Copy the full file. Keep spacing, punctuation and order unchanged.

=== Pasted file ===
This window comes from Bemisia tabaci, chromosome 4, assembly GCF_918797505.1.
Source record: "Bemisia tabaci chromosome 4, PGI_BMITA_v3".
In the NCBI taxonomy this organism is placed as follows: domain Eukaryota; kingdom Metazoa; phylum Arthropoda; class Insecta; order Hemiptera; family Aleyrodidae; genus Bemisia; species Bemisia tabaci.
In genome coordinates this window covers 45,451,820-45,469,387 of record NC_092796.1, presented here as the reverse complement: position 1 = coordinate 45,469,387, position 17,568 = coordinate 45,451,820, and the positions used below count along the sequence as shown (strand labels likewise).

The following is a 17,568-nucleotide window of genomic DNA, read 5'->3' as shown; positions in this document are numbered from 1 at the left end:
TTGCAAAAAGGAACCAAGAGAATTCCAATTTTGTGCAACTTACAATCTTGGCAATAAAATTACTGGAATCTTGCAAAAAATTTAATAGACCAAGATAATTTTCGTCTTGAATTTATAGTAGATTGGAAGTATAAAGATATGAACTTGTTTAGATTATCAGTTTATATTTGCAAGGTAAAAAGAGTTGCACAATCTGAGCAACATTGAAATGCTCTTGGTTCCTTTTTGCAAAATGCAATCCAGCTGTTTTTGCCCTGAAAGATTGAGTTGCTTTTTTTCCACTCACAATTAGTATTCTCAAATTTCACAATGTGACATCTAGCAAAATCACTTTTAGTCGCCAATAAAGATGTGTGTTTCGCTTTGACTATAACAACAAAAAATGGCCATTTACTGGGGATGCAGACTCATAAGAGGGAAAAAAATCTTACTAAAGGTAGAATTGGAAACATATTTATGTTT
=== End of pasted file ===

This window comes from Bemisia tabaci, chromosome 4, assembly GCF_918797505.1.
Source record: "Bemisia tabaci chromosome 4, PGI_BMITA_v3".
In the NCBI taxonomy this organism is placed as follows: domain Eukaryota; kingdom Metazoa; phylum Arthropoda; class Insecta; order Hemiptera; family Aleyrodidae; genus Bemisia; species Bemisia tabaci.
In genome coordinates this window covers 45,451,820-45,469,387 of record NC_092796.1, presented here as the reverse complement: position 1 = coordinate 45,469,387, position 17,568 = coordinate 45,451,820, and the positions used below count along the sequence as shown (strand labels likewise).

The following is a 17,568-nucleotide window of genomic DNA, read 5'->3' as shown; positions in this document are numbered from 1 at the left end:
TTGCAAAAAGGAACCAAGAGAATTCCAATTTTGTGCAACTTACAATCTTGGCAATAAAATTACTGGAATCTTGCAAAAAATTTAATAGACCAAGATAATTTTCGTCTTGAATTTATAGTAGATTGGAAGTATAAAGATATGAACTTGTTTAGATTATCAGTTTATATTTGCAAGGTAAAAAGAGTTGCACAATCTGAGCAACATTGAAATGCTCTTGGTTCCTTTTTGCAAAATGCAATCCAGCTGTTTTTGCCCTGAAAGATTGAGTTGCTTTTTTTCCACTCACAATTAGTATTCTCAAATTTCACAATGTGACATCTAGCAAAATCACTTTTAGTCGCCAATAAAGATGTGTGTTTCGCTTTGACTATAACAACAAAAAATGGCCATTTACTGGGGATGCAGACTCATAAGAGGGAAAAAAATCTTACTAAAGGTAGAATTGGAAACATATTTATGTTT